Home Reviews BMW R1200 GS Adventure

BMW R1200 GS Adventure

1060
0

This year I’ve been travelling on two wheels as well as four, in between all the foreign trips for new car launches, I’ve been spending a fair degree of time on motorbikes. I’ve primarily been riding a BMW R 1200 GS Adventure, a Triple Black model, finished in sapphire black metallic.

The GS Adventure I’ve been riding benefits from the optional Dynamic (€480) and Premium (€1,780) packages, these are factory fitted and certainly enhance the riding experience. The Dynamic package consists of a tyre pressure control monitor and Enduro ASC (Automatic Stability Control). There’s a host of equipment fitted with the Premium package, this includes ESA, heated grips, fog lights, a chrome exhaust, on-board computer, led indicators and pannier brackets for the optional aluminium cases.

One of the most beneficial features is the Electronic Suspension Adjustment (ESA), this allows you to choose between three main settings comfort, normal and sport, enabling the correct setup for all types of surfaces. If you’re travelling with luggage or a pillion on board the ESA can be set to reflect this and accommodate the additional weight. The three main settings can be adjusted whilst on the move, which is useful when encountering multiple surface changes on a long journey. The GS Adventure is a hefty piece of kit, weighing 225kg it’s 16kg heavier than the standard GS. Whilst it’s cumbersome to manoeuvre by hand, once on the move it’s reassuringly stable. It excels at long-distance touring, with its immense 33-litre fuel tank, riding for long durations is taken in its stride. This year I’ve covered many parts of Ireland, including riding to the very northern tip of the country at Malin Head, even taking some off-road tracks along the way. With the optional luggage panniers fitted, there’s a copious amount of space for all your clothing for a few days away.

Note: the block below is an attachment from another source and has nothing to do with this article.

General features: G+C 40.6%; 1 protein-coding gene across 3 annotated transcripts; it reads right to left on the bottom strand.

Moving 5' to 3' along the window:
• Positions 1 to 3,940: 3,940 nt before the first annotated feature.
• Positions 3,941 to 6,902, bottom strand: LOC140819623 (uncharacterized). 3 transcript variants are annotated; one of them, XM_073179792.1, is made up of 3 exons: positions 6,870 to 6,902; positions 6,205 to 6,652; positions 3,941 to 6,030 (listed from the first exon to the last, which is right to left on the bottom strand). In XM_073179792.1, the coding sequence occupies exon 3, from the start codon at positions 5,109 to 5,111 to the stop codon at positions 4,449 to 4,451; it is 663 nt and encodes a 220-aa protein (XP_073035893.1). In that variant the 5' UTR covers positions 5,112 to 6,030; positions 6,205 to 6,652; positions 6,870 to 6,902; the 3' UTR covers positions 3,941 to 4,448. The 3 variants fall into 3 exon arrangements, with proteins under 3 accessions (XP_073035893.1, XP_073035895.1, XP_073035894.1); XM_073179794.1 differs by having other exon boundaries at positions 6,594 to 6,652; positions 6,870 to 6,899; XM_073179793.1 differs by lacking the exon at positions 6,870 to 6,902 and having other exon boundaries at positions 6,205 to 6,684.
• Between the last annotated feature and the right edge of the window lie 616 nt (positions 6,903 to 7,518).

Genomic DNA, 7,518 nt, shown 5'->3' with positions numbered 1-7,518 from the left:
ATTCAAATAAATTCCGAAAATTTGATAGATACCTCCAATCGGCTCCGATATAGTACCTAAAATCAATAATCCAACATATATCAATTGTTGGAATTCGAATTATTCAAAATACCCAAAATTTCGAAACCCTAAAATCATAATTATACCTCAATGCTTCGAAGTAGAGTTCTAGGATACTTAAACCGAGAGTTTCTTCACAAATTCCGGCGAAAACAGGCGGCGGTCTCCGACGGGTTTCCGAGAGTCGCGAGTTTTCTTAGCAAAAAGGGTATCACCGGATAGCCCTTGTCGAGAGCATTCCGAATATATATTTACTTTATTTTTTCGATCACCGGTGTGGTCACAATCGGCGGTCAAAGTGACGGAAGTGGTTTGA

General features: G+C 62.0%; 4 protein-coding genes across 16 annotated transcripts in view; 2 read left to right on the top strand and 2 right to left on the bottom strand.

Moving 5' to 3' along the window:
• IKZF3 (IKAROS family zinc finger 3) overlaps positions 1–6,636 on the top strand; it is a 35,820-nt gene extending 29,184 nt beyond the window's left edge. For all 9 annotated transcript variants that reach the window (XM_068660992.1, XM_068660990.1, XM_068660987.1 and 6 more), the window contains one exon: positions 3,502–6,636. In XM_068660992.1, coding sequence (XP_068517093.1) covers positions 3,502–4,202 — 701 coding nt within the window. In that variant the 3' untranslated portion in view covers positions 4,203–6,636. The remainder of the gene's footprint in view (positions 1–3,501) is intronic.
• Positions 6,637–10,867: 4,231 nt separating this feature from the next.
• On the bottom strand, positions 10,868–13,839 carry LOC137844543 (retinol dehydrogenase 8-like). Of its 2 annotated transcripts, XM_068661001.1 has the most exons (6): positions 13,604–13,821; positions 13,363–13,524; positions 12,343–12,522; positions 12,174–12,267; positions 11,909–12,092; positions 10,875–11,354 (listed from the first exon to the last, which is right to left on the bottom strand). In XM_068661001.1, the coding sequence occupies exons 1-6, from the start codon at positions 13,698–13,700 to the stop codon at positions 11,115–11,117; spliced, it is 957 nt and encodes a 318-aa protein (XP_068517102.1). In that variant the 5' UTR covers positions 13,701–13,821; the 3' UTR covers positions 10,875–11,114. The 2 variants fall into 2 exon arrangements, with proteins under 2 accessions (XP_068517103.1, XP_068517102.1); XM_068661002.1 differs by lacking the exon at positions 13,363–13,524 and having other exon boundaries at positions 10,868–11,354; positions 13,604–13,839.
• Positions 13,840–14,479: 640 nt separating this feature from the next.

The GS Adventure isn’t the most attractive motorcycle in the styling department, it’s more functional then elegant. Its success has been phenomenal over the years and despite having more competitors then ever before, the GS and GS Adventure still offer class-leading, all-round performance. Triumph, Honda and KTM all now offer competent enduro motorcycles in a sector that continues to grow. For Irish roads, along with our inclement weather, these versatile machines are a sensible choice. With this in mind, BMW has just recently launched its all-new R 1200 GS, due to arrive in Ireland next March. Its key new features include the addition of liquid-cooling along with a 15hp increase.

The GS Adventure’s boxer engine produces 110hp and 120Nm of torque, accessing this power is achievable through all weather conditions. It’s this all-year-round usability that appeals to me, you don’t need to be concerned if you encounter a downpour on your weekend away or short commute to town, the GS Adventure takes it in its stride, providing reassuring grip despite the miserable weather conditions you may encounter. The handling is impressive for such a large motorcycle, the upright seating position makes cornering an ease, a well-ridden GS will have no difficulty keeping pace with a sports bike. There’s a pleasing rasp emitted from the single exhaust on acceleration, with some entertaining pops released when you lift-off.

When motorcycling in Ireland you have to be prepared to experience four seasons in one day. For the past few months I’ve been wearing BMW’s Rallye Pro 3 suit, at just over €1,000 it’s not economically priced, but it’s a quality piece of equipment that should be seen as an investment. I found it to be comfortable during our short summer, with sufficient air vents allowing a constant airflow through the suit. I’ve ridden in heavy rain on more than a few occasions, and whilst sometimes cool, my clothes remained dry underneath. If you purchase a GS or GS Adventure motorcycle and intend on touring, the Rallye Pro 3 suit is the ideal companion, I wear a variety of motorcycle apparel and after months of use it’s showing no sign of wear and tear.

Winter may have arrived but that’s no reason not to continue riding, with the correct gear and the right approach, there’s plenty of motorcycling enjoyment to be experienced. Although the trusty Triple Black has moved on to pastures new, I’ll be riding another GS Adventure for the next few months, a shiny red one. It’s not going to stay shiny for long though.

[table “91” not found /]